LOS ANGELES -- When Jim Gray strolled by, I knew the night was headed for disaster. The Master of Ceremonies -- and, apparently, mastermind -- for LeBron's "Decision" was hovering at the exact time the NBA world was now wondering what yet another star was going to do about his future.
Would Carmelo really sign that contract extension with the Nets?
So far, he hasn't, but it shouldn't be long now before we find out. One thing I can tell you is despite suggestions elsewhere that Amar'e Stoudemire doesn't care either way, let me assure you that people close to him have told me he is very much interested in teaming up with Carmelo in New York.
But he, like the entire Knicks organization, doesn't want it to come at a cost that would ravage a roster that Amar'e believes has great potential.
"Amar'e never said as has been reported that he does not want Carmelo," a person close to Stoudemire said last night. "He thinks he would be great in New York . . . [Carmelo] just has to be patient and wait it out."
That is what the Knicks want, but Carmelo's party wants something else. They want that $65 million over three years (plus next year's salary of $18 million) that is tangible money, rather than risk going into free agency under an extremely restricted new CBA system.
It's a mess in Denver now and the cloud that has hung over the team all season as a result of Carmelo's uncertain situation has the team in an emotional tailspin. The Nuggets have been listening to offers -- at least from everyone but the Knicks -- and considering options, but a source told me things took a serious turn over the last few days and suddenly there was a greater motivation to get something done sooner rather than later.
Things got very hot with the Nets over the weekend, but by Sunday night Josh Kroenke started pumping the brakes. George Karl's misery can be overwhelming for those close to him, but Kroenke started to reconsider a rash move just because the coach lost his patience. It also didn't help that CAA -- the fellas that rep Melo (you remember them from the LeBronathon) -- started applying their own full-court press.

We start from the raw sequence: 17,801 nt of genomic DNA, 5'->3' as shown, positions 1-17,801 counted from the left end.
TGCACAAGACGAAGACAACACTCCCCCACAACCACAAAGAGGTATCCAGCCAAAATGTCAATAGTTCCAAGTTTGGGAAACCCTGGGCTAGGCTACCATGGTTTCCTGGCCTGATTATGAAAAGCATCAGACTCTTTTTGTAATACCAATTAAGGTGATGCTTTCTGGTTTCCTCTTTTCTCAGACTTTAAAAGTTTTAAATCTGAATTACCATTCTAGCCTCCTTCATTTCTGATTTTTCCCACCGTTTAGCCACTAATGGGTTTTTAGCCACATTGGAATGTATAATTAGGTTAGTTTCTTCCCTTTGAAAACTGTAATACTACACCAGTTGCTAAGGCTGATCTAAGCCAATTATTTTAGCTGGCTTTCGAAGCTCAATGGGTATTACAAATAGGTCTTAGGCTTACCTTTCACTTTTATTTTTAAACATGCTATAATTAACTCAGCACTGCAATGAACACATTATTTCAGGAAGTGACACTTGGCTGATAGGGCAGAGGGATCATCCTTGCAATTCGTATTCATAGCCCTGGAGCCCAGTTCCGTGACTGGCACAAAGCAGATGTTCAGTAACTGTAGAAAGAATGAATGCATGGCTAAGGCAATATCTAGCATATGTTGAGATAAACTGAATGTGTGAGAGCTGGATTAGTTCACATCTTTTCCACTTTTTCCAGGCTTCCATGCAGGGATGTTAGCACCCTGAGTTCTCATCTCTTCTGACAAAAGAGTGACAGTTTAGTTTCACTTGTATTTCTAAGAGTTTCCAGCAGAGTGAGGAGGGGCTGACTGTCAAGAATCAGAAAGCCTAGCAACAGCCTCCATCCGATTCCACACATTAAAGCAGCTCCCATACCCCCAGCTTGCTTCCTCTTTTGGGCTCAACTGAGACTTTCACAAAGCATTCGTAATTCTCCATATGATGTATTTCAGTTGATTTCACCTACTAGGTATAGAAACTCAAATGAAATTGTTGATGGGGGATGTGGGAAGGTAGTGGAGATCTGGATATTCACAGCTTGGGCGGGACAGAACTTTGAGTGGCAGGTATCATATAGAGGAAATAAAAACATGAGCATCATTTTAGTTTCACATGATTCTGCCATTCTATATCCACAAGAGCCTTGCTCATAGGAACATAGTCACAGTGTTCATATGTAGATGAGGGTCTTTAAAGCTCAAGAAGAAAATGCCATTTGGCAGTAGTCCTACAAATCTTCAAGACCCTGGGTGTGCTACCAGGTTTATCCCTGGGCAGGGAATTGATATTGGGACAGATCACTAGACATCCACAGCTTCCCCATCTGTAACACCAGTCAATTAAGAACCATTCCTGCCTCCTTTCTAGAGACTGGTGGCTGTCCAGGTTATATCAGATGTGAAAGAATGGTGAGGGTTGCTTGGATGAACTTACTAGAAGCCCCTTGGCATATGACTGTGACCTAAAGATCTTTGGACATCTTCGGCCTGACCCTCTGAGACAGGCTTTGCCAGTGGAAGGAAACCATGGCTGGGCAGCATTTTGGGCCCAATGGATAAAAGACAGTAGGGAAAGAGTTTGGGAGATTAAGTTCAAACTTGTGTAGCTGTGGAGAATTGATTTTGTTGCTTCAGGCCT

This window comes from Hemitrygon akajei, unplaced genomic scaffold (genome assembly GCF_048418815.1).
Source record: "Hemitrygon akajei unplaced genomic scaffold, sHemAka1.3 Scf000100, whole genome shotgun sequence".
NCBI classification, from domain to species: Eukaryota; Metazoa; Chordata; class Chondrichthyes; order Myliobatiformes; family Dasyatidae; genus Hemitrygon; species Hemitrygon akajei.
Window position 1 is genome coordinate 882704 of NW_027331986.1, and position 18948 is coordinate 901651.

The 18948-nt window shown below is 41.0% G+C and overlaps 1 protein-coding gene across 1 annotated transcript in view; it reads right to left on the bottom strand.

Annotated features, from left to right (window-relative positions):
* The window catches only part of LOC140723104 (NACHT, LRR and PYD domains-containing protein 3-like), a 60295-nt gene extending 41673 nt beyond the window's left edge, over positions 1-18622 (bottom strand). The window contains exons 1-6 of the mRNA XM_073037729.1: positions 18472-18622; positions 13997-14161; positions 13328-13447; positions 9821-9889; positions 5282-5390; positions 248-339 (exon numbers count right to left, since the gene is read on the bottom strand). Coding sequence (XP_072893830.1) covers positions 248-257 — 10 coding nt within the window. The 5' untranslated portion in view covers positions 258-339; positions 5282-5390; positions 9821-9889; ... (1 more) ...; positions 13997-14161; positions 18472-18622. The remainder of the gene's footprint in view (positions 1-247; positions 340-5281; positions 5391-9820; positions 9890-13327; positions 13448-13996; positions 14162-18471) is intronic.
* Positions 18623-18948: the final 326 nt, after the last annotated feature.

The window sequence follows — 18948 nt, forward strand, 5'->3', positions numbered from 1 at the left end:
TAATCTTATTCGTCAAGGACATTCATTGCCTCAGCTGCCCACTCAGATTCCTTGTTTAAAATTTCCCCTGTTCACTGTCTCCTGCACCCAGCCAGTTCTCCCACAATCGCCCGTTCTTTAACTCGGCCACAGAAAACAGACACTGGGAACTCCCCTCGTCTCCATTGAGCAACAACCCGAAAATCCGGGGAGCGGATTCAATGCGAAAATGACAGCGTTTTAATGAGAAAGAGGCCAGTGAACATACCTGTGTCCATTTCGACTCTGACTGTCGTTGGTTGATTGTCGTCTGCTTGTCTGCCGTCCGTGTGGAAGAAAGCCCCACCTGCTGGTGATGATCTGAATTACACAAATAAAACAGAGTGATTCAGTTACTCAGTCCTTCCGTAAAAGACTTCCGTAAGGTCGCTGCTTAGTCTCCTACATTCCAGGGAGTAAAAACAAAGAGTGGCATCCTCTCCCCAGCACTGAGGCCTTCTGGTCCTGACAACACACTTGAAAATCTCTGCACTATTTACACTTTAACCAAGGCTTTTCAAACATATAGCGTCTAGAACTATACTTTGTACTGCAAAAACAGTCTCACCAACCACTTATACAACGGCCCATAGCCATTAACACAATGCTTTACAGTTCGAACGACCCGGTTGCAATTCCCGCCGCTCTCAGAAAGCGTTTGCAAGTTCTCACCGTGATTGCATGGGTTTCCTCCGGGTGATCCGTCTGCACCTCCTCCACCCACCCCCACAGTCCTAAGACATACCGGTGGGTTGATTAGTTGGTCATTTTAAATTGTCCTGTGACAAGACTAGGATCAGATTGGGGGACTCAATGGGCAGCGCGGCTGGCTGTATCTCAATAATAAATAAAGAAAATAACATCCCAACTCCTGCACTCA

Denver may not get a better offer than what Billy King has presented to them with seemingly inexhaustible effort. But what we still don't know is if Carmelo will sign that extension. Will he? Won't he?
Didn't we do this dance already once before?
Those close to Carmelo have said one thing he wanted to avoid was winding up in the same situation as LeBron. Well, guess what? You're almost there.
The Knicks are closely monitoring the situation with some anxiety. At this point it seems the Knicks just want some type of conclusion to emerge just so they can move forward. If Carmelo does take the deal to go to the Nets, Donnie Walsh and his staff are ready to quickly transition into using those assets they have horded over the last few months -- Eddy Curry's expiring, Anthony Randolph's potential -- and fill some actual areas of need on the current roster, with nothing more important than finding a starting-quality center.
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* - Amar'e had a rough night against the Lakers' bigs, but wasn't very aggressive early on as he settled for jumpers, which usually is a decent strategy. But in this game the reliable J had the shanks as he missed 12 of his first 14 shots. In the second half, especially when things got physical, Amar'e started to attack more. Teams have tried to bang him, especially knowing he's the only big Mike D'Antoni will use (and, obviously, he's their best player) and Amar'e said he welcomes it: "I love it. I hope they keep it up. All that does is fuel me."
* - Landry Fields got to live a childhood dream -- or maybe a nightmare -- of guarding Kobe Bryant one-on-one on the Staples Center floor. Kobe dropped 25 on the rookie from Long Beach, though he did it shooting 10-for-28. "I've been watching him my whole life," Fields said. "I always wanted a chance to try to guard him."
Fields didn't exactly embarrass himself. He had 12 points and was the only Knick regular to shoot 50 percent (5-for-10). His defense on Kobe was good, as he made sure to keep Bryant in front of him and force him into jumpers. Kobe had 10 points in the third quarter that saw the Lakers break the game open. He got Fields on a trademark double-fake fade shot that Fields has seen -- and called -- many, many times on TV.
"I would be like, here it comes, spin, spin, fade," Fields said of his years watching the Lakers on TV.
With that much knowledge, you would think Landry would know what's coming when he was defending it.
"No," he said with a laugh. "Game speed is a little bit different than watching on TV."
* - On to Portland to face the Trail Blazers and ask Marcus Camby the annual "Would you like to play for the Knicks again?" question.